May 1, 2014
I'm 39 years old, 5'7", and 145. I have been on Testosterone therapy for the last 2 years - for the past year on the 4 mg patch of Androderm. My testosterone is at 550, and my doctor says that is normal. I'm frustrated though that I haven't been interested in sex, even masturbation, have trouble achieving and maintaining an erection, and achieving an orgasm for the past 3 years. I don't drink, don't do drugs, drink caffeine rarely, good diet, and I'm in average shape. What else could be the cause?
| Response from Mr. Vergel
I am sorry that you are going through a problem that bothers us but that we usually keep to ourselves due to shame and stigma.
There are many factors that can affect the ability to have a rigid erection. Among them:
1- Testosterone blood level (total and free) 2- Thyroid blood levels 3- Estradiol blood levels 4- Prolactin blood levels 5- Sleep quality/fatigue 6- Depression 7- Medication side effects (blood pressure meds, antidepressants, Fluconazole, Tagamet, and others are known for affecting sex drive and/or erectile function) 8- Vascular issues in your penis (blood flow related). Google penile veneous leakage. 9- Low nitric oxide production (we need NO to have good blood flow into the penis) 10- Diabetes and other medical conditions (HIV positives have been reported to have higher incidence of ED, at least in old studies). 11- Soy consumption 12- Others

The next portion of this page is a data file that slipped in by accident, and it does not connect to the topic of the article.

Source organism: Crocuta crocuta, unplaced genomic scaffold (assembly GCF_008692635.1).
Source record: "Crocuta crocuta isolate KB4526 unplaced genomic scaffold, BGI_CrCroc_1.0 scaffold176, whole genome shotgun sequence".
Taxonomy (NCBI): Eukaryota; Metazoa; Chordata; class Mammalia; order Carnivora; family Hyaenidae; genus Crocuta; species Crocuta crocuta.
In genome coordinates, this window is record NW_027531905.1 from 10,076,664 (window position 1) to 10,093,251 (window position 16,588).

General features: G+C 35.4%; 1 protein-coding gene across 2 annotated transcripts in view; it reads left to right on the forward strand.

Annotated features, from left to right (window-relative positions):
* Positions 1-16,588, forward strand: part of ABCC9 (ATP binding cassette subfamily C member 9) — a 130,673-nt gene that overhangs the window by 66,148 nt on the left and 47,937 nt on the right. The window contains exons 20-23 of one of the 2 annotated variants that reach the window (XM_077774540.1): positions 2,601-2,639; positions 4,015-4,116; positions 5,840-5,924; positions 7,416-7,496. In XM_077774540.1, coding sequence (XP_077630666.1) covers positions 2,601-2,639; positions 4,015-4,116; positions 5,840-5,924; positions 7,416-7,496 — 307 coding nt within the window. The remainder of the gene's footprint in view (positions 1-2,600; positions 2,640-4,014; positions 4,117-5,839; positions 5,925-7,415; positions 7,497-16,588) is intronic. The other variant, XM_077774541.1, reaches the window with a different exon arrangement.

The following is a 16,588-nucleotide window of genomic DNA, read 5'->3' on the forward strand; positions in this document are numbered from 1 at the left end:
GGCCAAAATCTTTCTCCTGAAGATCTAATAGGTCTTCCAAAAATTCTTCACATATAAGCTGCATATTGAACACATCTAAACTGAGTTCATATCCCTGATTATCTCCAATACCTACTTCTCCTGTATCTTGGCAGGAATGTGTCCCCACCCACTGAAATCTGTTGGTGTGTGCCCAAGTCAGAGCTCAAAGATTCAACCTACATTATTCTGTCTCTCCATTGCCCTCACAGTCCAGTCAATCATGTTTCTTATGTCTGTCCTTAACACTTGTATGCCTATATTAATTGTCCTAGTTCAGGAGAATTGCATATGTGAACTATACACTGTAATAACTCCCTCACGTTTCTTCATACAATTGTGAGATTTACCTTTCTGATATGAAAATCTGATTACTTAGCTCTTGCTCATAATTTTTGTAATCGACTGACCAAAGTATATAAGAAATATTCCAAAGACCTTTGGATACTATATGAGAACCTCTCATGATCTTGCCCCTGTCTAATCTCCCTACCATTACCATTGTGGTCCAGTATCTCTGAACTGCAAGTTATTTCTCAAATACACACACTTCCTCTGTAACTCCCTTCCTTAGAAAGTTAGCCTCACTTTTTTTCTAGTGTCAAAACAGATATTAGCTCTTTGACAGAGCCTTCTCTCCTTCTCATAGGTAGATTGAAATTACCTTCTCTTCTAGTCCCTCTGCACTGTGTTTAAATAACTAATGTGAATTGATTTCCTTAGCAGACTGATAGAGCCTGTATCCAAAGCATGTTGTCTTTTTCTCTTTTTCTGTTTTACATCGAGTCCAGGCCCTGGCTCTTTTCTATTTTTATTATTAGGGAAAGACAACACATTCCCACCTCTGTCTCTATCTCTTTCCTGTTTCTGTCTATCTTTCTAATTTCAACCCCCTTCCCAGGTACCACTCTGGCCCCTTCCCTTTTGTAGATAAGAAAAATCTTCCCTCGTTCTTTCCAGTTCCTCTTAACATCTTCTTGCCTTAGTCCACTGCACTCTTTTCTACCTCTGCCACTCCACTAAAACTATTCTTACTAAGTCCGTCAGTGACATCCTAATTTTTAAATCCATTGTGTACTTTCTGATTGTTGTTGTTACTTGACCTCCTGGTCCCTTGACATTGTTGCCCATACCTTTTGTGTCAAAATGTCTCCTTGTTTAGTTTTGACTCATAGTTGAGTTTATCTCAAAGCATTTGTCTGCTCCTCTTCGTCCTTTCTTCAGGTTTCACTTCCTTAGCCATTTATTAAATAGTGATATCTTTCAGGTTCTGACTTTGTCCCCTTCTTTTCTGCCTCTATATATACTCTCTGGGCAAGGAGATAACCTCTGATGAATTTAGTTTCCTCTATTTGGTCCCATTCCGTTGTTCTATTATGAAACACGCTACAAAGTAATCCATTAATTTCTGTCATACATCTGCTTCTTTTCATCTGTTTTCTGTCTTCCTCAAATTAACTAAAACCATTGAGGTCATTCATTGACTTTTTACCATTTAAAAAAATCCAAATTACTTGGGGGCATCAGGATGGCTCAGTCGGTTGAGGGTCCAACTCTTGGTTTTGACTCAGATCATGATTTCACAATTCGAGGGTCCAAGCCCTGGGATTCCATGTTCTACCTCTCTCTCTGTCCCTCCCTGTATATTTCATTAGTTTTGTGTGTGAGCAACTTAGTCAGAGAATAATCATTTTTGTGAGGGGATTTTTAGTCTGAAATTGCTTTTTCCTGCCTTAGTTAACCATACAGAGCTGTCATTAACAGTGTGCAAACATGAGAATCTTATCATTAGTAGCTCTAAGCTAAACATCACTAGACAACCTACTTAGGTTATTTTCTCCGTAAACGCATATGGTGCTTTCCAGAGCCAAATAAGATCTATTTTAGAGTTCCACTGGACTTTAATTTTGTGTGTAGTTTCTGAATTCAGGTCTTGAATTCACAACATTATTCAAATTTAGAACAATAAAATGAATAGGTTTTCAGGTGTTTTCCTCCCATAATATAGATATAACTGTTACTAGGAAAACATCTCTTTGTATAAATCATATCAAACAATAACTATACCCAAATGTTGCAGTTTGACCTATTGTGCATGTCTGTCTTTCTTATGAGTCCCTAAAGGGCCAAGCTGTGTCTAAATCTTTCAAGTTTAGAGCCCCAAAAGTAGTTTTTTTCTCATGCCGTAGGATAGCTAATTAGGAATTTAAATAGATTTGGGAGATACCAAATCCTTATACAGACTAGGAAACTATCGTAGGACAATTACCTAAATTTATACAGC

An urologist can look into all of the factors above.
Some men jump start their erectile function not only by using testosterone replacement but also daily low dose ED drugs like Cialis. Some may need extra nitric oxide and use supplements like arginine and citrulline in combination with testosterone and daily 5-10 mg Cialis. For men with no response to any of these options, Trimix is usually extremely effective.
I would suggest asking your primary care physician for a referral to an urologist savvy on erectile function.
Please let me know what you do next and what you find out.
Hang in there. You are young and I am sure there is something you can do after some more diagnostics.
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